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For young professional women who grew up believing the glass ceiling had been shattered, time brings the realization that equality can be harder to find in practice than in policy.
“I think, broadly, the marketplace is so much more aware of how important it is to take your high potential talent, regardless of male or female, and nurture it,” said Gloria Larson, president of Bentley University. “How do you translate that into nuts and bolts practices that actually support it?... Therein lies the issue.”
A survey conducted by Bentley University as part of its PreparedU research initiative found that just over half of millennial women see an “opportunity gap,” and new data from PricewaterhouseCoopers finds that 60 percent of millennial women in the United States feel that, while organizations talk about diversity, there aren’t equal opportunities for everyone.
According to PricewaterhouseCoopers data, roughly half of women with an average age of 25 around the globe believe they’ll able to rise to the most senior levels with their current employer, but that figure drops 10 percentage points, down to 39 percent, by the time they hit their 30s.
“I think maybe they get a little more realistic,” said Anne Donovan, human capital transformation leader at the company. “As women are around longer, they realize there are less role models to look to, there might be less fairness or less perceived fairness.”
Wanted: high-level role models
A high-level role model would help AnneMarie Cucci. The 24-year-old, who works in college administration in New York, said her ultimate career goal was to become a dean or vice president, but she acknowledged that competition is fierce, and many of the top slots still are filled by men.
“There are definitely more women in this field. They’re just not moving up. I think it’s probably because of the family expectation,” she said.
In pursuing her goal, Cucci is applying to an accelerated doctorate program, and she has already been confronted with questions about balancing work and family.
“There actually isn’t a strong role model I’ve seen of how to juggle that,” she said. “People have said, ‘What about getting married or having kids?’ and I just don’t think men ever get that question,” Cucci said. “For a woman, it’s expected that she’s considering that.”
Cucci’s frustration at the persistence of outmoded gender norms is typical of her generation, experts say. Millennials, men and women alike, have a reputation for being entitled — a trait that cuts both ways. For young women, it means that they’re entering the workforce with the expectation of an equal playing field and opportunity for advancement.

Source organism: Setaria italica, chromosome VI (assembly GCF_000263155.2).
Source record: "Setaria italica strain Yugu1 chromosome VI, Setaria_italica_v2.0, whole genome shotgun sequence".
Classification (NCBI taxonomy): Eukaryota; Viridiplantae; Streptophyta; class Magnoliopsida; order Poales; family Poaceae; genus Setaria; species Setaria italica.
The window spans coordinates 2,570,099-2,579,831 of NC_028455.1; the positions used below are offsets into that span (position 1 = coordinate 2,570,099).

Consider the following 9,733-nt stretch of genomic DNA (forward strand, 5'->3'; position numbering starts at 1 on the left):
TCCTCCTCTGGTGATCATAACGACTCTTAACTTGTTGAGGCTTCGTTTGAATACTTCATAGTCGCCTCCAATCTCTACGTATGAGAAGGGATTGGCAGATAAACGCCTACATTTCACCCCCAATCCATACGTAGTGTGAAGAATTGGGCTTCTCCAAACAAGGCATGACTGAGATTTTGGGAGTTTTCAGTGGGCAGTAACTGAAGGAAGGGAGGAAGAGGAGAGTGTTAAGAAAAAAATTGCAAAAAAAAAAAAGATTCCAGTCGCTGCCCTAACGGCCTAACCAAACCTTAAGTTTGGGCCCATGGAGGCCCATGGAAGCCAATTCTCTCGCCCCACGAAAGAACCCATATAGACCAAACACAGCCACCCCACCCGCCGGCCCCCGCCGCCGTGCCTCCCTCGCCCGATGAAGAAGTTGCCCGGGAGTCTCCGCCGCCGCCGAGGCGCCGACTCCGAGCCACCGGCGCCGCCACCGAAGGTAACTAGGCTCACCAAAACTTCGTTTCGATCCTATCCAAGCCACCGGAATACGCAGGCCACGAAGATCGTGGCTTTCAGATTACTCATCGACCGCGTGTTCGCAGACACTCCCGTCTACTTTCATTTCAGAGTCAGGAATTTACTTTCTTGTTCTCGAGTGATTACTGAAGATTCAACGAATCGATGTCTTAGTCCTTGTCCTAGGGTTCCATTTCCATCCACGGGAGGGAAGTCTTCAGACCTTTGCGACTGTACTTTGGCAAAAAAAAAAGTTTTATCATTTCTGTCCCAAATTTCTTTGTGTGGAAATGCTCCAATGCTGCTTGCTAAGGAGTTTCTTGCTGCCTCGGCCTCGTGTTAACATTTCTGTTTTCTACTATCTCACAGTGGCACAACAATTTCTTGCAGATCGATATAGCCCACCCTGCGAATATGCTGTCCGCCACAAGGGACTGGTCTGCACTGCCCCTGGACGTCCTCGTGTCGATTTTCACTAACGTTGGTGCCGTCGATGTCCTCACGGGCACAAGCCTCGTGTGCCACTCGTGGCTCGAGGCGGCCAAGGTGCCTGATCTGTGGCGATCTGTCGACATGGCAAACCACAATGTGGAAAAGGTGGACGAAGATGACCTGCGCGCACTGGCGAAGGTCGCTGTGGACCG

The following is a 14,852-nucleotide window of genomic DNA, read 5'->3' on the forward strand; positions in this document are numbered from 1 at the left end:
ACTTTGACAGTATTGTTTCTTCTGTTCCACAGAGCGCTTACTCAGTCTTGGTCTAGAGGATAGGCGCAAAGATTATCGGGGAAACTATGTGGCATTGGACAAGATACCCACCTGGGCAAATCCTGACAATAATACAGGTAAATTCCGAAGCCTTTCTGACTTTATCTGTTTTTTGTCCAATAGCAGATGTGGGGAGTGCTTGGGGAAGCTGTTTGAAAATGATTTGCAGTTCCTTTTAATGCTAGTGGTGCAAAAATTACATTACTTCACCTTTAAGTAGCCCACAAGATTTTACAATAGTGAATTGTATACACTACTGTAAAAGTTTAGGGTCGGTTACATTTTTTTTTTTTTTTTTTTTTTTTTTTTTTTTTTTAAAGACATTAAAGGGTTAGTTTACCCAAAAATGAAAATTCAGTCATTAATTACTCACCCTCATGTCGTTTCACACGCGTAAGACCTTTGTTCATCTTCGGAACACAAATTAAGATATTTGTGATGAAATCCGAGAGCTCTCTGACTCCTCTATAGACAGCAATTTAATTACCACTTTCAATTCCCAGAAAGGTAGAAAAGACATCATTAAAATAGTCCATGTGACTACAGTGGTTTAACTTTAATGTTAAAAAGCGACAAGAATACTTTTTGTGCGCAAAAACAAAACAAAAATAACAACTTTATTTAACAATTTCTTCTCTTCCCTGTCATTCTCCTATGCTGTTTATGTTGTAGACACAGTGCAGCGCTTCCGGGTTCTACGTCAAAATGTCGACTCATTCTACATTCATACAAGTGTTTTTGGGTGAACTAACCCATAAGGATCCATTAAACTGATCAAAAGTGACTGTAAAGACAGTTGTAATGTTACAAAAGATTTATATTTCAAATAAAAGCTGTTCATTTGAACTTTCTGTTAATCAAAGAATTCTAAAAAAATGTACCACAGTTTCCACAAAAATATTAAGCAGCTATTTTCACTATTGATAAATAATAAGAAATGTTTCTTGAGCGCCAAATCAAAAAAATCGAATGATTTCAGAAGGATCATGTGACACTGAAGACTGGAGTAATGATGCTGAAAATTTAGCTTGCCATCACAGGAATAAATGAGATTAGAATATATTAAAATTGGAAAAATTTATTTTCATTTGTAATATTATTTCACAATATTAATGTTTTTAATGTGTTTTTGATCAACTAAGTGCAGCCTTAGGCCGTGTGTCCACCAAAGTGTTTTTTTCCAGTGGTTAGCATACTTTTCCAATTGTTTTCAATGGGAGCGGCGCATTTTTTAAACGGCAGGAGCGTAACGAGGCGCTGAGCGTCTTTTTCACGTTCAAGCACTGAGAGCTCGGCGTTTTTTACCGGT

“I think millennial women are joining organizations with a different expectation,” Donovan said. “They absolutely come in expecting a lot out of organizations.”
But many are finding what’s between the covers of the employee handbook doesn’t always mirror what’s happens in the cubicle or conference room.
'Just a lot of partying'
Morgan Pierce, a 25-year-old who had worked in investor relations for an alternative finance company, said it was jarring in interviews to be asking about if her sorority activities — which included philanthropic drives and social outreach campaigns — were “just a lot of partying.”
“It was one of those things that caught me off guard,” she said. Pierce now works in investor relations for an alternative asset management company that takes a proactive approach to supporting its female employees, including actively seeking more female staffers.
Formal and informal support systems are badly needed to prevent the erosion of confidence that keeps young women from reaching the top of the corporate ladder.
Nearly six in 10 respondents to Bentley’s survey said women are better prepared for their first jobs than men are, but only 31 percent think women are better suited to succeed in today’s business climate — a number that drops to 22 percent for male respondents. Tellingly, even 62 percent of millennial women believe men are better suited to today’s business climate.
“It almost becomes a self-fulfilling prophecy,” Larson said. “Because of the dearth of women higher up the ladder, there just haven’t been enough women… taking that role with young women.”
“I think a lot of times a lot of organizations don’t think about the powerful women that reside inside of their companies,” said Chasity Cooper, a communications associate at a nonprofit in Washington, D.C., who wants to work in corporate philanthropy for a professional sports league. “It really challenged me to seek them out.”
Today’s young women are hopeful that attitudes are evolving, even though the pace of change frustrates them. Since that job interview several years ago, Pierce said she could see the industry coming around to a more egalitarian mindset, albeit slowly.
“I think it’s a big transition now and I think it’s moving towards being more female friendly but … I have a feeling it’s a plateau right now,” she said.
Larson agrees. “We’ve picked all the low hanging fruit… everybody gets it now,” she said. She said the next big step is putting the equality-minded ideas out there to work. “Now it’s roll-up-your-sleeves time.”